Discover culture through short films

While travelling on Qatar Airways, I was delighted to find out that among 100s of international movies they had, there were few local short films. The movies were between 6 and 28 minutes long. They were funded by Qatar Film Institute and directed by Qataris.
The first film was Smicha (fish in gulf dialect). The film focused on 2 characters: Lulwa, a young girl of 7 or 8 and her Alzheimer suffering grandfather. Throughout the film, Lulwa is trying hard to make her grandfather remember his promise of buying her a gold fish. Although the film was less than 20 minutes, the atmosphere was nostalgic and reminded me instantly of my childhood. The film was so generic and easy to relate to. Lulwa represented any GCC child who lived with a loving grandparent, like many of us.
In the second film, Kashta (outdoors camping in gulf dialect) two boys accompany their father in a camping trip. The boys have different characters. One is quiet and wearing a boy scout gear and the other is boisterous in his national attire. The boys quarrel over a hedgehog that the scout had found. Unfortunately, the dad gets shot by accident during the fight. The boys manage to save their father when they collaborate (the scout with his ideas and the other with his skills).
Al-Makhbaz (the bakery) is the shortest film of the lot (only 6 minutes long). The director focuses on the oldest bakery they have in Qatar, that produces khubz tanoor (also known as Iranian bread). The focus of the film is solely on the production of bread: from the dough making stage throughout the cutting, baking and finally packing in bags. What made this monotonous experience interesting is the continuous humming voice of the baker. The song hummed is obviously Persian and if you understand a bit of Hindi — just like me — you could make out the sounds of other workers commenting on the song and singing something else in their language.
Al-Jawhara (the jewel) was more of an entertaining Gulf take on the Cinderella story. The fairy Godmother is exchanged with an old kind-hearted neighbour, in a traditional dress and veil. Cinderella’s dress and shoes were ordered online by the step sisters but thrown away later for being the wrong fit. The dancing ball is a wedding and the prince happens to be the groom’s friend (and the neighbour’s grandson too!).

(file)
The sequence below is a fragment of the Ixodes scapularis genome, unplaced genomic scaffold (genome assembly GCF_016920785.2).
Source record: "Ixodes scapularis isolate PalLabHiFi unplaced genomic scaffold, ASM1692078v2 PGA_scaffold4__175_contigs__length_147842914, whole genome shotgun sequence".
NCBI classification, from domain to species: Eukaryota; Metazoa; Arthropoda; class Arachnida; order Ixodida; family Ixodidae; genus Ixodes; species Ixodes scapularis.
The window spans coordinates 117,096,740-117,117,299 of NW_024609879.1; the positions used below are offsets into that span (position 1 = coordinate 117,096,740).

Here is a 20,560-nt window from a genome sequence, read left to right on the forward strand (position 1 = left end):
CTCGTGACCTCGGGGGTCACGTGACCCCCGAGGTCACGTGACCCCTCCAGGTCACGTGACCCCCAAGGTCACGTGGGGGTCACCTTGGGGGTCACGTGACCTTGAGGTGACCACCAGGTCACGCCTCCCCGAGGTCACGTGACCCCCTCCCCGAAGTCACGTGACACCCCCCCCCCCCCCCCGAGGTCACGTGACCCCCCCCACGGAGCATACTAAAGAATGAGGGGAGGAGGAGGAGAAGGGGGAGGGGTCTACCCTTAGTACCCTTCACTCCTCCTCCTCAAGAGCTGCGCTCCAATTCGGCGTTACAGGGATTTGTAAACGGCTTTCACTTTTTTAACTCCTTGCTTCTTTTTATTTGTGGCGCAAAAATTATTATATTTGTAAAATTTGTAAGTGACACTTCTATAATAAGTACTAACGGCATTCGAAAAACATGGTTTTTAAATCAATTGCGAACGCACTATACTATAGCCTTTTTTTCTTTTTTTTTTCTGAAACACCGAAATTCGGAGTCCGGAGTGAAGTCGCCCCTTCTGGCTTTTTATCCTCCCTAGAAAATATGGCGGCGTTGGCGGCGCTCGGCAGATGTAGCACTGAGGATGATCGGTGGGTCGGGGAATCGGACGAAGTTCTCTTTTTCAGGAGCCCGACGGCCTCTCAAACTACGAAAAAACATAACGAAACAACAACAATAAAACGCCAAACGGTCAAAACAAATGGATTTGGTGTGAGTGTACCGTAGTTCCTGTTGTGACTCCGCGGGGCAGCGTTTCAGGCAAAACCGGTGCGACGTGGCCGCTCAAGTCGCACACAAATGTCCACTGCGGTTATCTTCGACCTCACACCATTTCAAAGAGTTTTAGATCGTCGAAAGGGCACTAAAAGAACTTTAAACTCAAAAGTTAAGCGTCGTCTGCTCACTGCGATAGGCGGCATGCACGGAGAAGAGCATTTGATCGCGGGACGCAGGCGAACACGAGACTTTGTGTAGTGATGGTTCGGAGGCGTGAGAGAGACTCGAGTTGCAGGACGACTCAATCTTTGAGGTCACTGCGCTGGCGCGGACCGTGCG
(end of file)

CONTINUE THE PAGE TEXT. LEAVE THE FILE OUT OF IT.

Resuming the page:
The last film was called Amer: a true legend. Amer is a thoroughbred Arabian horse that comes from the Qatari farm of Um Qarn. He won a few international races at the old age of 12. What made it interesting was that Amer’s origins were doubted by many, until a document with the family tree had appeared and cleared all suspicions. Amer still thrives at the age of 31 and had produced a generation of racing horses that rarely lost. Trainers and jockeys of Amer speak about their memories of him.
Other than being truly enjoyable, what made these films special is that they represented the shared culture and ideology of the Gulf countries. It makes a good introduction to expat visitors who are coming to the area for the first time (and might have stereotypical ideas about the Arabic culture in general).
I wish to see the same initiative happening in Oman. Young directors and media students should be encouraged to produce short films that focus on different aspects of our rich culture. As a reward, the winners get to play their films on our national airlines. Enjoyable films are always easy to remember.
Rasha al Raisi is a certified skills trainer and the author of: The World According to Bahja.